[vlc-devel] [videolan] I need a stable version of VLC - willing to pay - willing to contribute programming effort - interested in partership

Lewis G. Pringle, Jr. lewis at sophists.com
Tue May 13 20:42:19 CEST 2008

>-----Original Message-----
>From: Rafaël Carré [mailto:rafael.carre at gmail.com] On Behalf Of Rafaël >Carré
>Sent: Sunday, May 11, 2008 7:14 AM
>To: lewis at sophists.com
>Cc: vlc-devel at videolan.org
>Subject: Re: [videolan] I need a stable version of VLC - willing to pay - >willing to contribute programming effort - interested in partership
>Le Fri, 9 May 2008 17:25:49 -0400,
>"Lewis G. Pringle, Jr." <lewis at sophists.com> a écrit :
>> Folks:
>>             I have a need for a program with the functionality of VLC
>> 0.8.6f, but which is considerably more stable and robust than that
>> version of the software.
>VLC is quite stable & robust already.

	I didn't mean to denigrate the quality of the VLC code in any way, but our intended use may not entirely match the testing scenarios you've used. We wouldn't be investigating the use of VLC unless we saw a very high degree of underlying quality in the code and libraries you've already produced. Still - for our needs - we require a bit more.

>>             The company I’m working with is willing to contribute
>> resources (either cash or software development effort) to make this
>> happen.
>What kind of skills can you provide in software development?

	If you want to know a bit about my background you can take a quick look at my (somewhat outdated) resume: http://www.sophists.com/Pringles/Lewis/Lewis%20Gordon%20Pringle,%20Jr%20Resume.pdf

	Also - if you don’t want me ;-) - no offense will be taken ;-) - the company I'm representing would be willing to financially underwrite some of the VLC development work in order to expedite fixes to the area of the code we need fixed promptly.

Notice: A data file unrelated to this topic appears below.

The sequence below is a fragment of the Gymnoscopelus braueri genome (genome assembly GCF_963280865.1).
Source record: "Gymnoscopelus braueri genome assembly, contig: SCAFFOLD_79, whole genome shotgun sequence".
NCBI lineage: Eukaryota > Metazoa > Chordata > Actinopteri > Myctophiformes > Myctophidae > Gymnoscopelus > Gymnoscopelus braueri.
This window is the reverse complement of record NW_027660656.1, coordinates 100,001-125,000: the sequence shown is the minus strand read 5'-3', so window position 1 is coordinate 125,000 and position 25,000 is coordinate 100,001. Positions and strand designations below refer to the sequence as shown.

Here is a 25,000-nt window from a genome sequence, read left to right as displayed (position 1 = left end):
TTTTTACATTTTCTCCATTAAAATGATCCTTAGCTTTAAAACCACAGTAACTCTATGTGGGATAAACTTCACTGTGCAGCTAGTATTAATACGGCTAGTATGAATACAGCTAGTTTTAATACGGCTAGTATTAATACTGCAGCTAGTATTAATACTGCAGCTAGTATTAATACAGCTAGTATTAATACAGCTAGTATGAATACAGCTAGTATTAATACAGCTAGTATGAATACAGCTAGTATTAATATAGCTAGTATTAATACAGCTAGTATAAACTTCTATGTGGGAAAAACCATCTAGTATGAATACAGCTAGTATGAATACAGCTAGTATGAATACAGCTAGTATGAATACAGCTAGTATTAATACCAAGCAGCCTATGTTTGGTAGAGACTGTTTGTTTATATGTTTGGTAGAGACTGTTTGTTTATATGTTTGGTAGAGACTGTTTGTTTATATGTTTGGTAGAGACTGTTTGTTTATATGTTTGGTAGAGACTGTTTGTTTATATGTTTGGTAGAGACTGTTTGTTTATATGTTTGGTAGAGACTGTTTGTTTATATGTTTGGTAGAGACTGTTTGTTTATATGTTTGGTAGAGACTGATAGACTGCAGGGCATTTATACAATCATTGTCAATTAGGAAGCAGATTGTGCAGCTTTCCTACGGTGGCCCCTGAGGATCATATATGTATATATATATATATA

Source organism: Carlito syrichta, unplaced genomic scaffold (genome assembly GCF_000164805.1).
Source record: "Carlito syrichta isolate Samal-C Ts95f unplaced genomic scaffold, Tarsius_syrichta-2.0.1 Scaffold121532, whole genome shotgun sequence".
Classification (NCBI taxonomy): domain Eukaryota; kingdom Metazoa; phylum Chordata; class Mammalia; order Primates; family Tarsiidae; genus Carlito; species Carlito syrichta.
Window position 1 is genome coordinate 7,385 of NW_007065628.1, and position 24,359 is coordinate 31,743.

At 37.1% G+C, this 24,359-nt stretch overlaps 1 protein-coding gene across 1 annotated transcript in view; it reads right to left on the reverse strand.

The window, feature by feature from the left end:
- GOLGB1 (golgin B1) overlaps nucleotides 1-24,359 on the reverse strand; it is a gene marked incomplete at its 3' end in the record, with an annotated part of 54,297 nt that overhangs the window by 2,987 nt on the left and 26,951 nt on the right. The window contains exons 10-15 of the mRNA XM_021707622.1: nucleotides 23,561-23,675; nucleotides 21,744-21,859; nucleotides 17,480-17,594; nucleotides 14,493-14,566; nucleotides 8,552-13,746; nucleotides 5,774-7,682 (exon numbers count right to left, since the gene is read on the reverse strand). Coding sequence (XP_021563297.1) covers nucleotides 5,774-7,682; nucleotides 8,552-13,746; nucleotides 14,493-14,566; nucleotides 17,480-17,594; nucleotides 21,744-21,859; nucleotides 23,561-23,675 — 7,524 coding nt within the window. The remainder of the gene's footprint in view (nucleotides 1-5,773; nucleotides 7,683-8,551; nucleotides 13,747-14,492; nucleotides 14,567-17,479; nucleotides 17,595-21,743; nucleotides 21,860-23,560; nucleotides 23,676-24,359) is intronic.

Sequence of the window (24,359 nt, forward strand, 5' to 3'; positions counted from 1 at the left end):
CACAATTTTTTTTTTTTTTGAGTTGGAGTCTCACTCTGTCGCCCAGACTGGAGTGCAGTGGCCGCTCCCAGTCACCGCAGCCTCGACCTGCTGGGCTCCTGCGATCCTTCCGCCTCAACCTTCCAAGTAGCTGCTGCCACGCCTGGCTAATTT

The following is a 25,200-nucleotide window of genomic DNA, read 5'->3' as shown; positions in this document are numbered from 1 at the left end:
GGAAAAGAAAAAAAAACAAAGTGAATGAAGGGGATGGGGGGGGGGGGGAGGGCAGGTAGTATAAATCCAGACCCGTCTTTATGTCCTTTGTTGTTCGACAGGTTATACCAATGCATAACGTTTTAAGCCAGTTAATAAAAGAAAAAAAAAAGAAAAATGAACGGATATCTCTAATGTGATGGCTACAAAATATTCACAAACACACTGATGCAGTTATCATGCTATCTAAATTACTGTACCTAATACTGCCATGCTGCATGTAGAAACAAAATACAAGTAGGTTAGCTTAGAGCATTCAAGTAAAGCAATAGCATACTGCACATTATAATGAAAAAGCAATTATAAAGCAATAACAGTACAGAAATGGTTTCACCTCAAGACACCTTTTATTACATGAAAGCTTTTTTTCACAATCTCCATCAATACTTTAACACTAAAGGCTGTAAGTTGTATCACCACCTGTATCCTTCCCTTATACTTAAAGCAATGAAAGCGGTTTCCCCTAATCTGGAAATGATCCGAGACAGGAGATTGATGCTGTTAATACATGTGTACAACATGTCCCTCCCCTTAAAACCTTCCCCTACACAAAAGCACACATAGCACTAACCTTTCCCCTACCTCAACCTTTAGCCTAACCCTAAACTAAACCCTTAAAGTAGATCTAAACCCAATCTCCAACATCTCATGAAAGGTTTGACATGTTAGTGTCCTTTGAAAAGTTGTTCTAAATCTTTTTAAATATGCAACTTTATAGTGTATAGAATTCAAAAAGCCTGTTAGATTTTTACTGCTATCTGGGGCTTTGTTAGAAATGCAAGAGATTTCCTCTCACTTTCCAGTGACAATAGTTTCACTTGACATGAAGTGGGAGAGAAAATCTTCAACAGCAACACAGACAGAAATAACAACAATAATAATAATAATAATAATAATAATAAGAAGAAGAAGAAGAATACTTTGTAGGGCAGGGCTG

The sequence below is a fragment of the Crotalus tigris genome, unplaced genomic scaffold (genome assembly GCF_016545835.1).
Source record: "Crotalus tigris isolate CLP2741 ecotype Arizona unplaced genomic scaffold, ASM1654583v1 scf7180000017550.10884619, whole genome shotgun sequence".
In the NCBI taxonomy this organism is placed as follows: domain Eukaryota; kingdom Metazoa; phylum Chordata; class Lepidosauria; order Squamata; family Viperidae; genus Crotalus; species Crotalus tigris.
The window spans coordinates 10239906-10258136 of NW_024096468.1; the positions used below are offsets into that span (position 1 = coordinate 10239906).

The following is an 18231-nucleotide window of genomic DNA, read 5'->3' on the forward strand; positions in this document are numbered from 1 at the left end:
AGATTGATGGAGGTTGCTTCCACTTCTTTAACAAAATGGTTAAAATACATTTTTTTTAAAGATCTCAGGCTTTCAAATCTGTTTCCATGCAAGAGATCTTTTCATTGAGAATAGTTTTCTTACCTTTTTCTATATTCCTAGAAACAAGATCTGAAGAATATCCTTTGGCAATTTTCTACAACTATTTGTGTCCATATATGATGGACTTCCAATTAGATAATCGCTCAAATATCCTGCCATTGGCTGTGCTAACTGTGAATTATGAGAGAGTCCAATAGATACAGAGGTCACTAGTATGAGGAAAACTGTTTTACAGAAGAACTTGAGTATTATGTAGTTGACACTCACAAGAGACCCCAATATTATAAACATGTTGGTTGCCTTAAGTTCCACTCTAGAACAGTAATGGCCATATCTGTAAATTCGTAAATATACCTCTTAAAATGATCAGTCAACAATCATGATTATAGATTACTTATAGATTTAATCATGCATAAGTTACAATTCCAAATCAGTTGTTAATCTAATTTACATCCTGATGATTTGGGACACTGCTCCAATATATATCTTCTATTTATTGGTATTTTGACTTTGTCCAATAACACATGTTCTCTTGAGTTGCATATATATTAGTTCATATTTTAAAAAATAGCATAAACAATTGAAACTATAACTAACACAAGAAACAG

>>             I’m working the direct angle of analyzing the code
>> myself, and trying to debug the various problems we’ve encountered,
>> but when I saw this webpage (http://www.videolan.org/team/) it
>> occurred to me that directly contacting the right person in this
>> effort might be a good way to more efficiently get what we all want –
>> a more stable and reliable version of VLC.
>I think listing the problems would help figuring out what's wrong.

	I'm glad you asked ;-)

	The company I represent wishes to be able to bridge video communications between two Windows Media Server instances – running on two different computers within their network. They want the kind of video streamed between these two WMS servers to be ANY kind of video (that is to say, any codec/format supported by WMS). And – this is the kicker – they want the sharing between the two WMS servers to be using multicast (so really I’m oversimplifying – there will be many more than one receiver, but the receivers will all look alike).

	We’ve investigated the obvious solutions directly using Microsoft’s WMS product, and are convinced no reasonable solution exists. So – our next attempt was to use VLC as a bridge.

	So – what do we need to work from VLC?

	We need to have VLC be able to receive a video stream
	from a WMS server, and send it to another VLC instance
	using multicast (on another computer), and have that VLC
	instance receive the stream, and further send it to a WMS
	publication point on that same machine. And – we need for
	VLC to be externally scriptable (have some automation API).